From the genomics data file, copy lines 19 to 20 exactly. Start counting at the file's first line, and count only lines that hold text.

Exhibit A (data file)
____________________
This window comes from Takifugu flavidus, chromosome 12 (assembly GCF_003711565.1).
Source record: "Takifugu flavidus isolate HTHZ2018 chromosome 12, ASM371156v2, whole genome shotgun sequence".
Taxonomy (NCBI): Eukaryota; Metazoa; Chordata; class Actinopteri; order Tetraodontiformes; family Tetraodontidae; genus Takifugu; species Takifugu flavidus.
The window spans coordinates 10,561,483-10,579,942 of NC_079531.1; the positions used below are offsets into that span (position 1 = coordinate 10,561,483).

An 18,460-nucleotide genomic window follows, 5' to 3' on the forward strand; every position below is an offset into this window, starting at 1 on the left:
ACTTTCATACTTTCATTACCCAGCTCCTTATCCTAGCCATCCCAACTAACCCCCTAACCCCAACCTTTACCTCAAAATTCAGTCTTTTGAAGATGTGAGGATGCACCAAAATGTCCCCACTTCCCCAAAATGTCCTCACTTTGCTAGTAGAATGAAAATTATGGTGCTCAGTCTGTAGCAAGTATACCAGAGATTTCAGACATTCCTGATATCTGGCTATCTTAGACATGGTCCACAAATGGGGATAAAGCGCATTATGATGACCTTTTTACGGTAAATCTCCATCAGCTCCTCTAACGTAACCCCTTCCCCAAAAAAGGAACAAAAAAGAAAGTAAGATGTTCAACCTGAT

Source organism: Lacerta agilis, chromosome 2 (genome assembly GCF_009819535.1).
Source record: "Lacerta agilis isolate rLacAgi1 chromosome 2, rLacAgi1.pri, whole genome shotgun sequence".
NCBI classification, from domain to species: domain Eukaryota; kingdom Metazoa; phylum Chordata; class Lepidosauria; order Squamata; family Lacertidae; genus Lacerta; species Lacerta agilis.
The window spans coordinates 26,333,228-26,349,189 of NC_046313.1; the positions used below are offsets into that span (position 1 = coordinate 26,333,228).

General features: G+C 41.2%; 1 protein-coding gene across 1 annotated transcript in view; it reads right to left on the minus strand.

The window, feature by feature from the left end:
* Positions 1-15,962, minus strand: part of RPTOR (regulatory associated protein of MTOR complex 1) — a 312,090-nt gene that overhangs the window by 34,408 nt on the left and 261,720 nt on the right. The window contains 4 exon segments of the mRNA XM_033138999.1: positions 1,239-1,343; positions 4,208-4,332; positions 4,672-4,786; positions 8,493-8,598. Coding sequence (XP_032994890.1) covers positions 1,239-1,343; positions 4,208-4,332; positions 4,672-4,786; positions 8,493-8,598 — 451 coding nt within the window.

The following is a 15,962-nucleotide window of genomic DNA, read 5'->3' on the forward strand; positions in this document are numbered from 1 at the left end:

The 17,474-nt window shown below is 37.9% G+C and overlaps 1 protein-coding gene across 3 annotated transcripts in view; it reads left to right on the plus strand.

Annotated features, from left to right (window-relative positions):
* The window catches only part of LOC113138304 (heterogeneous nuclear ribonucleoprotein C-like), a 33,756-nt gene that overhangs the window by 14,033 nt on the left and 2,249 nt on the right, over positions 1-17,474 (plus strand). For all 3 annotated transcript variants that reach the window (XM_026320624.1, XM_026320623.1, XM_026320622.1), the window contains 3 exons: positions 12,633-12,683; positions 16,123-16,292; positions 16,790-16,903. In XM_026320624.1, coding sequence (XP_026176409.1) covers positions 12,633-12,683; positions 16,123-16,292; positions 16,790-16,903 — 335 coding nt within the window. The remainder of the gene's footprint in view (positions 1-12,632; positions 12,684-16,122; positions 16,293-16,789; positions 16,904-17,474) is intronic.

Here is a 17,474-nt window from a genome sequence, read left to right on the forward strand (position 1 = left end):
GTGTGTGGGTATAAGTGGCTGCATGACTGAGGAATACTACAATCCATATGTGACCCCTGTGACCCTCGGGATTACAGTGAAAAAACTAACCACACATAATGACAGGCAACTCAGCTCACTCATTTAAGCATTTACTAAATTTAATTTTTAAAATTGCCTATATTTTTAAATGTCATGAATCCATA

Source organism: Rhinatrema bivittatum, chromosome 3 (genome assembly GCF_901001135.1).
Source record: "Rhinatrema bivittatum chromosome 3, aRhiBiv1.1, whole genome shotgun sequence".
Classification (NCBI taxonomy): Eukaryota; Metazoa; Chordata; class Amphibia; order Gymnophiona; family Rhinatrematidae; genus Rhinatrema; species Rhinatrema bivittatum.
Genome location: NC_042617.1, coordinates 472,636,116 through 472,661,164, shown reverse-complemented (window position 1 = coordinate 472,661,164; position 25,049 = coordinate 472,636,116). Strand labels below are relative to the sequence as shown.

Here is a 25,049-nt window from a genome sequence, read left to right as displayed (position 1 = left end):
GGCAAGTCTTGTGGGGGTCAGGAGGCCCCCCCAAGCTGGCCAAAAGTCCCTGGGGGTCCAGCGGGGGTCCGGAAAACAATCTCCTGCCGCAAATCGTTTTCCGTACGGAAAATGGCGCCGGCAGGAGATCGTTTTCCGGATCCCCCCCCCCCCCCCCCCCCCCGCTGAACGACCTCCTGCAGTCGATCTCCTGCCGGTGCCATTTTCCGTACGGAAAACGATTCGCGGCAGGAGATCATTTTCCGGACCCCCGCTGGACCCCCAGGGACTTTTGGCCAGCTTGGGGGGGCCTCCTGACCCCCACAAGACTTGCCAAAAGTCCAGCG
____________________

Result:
GTGTGTGGGTATAAGTGGCTGCATGACTGAGGAATACTACAATCCATATGTGACCCCTGTGACCCTCGGGATTACAGTGAAAAAACTAACCACACATAATGACAGGCAACTCAGCTCACTCATTTAAGCATTTACTAAATTTAATTTTTAAAATTGCCTATATTTTTAAATGTCATGAATCCATA

Source organism: Rhinatrema bivittatum, chromosome 3 (genome assembly GCF_901001135.1).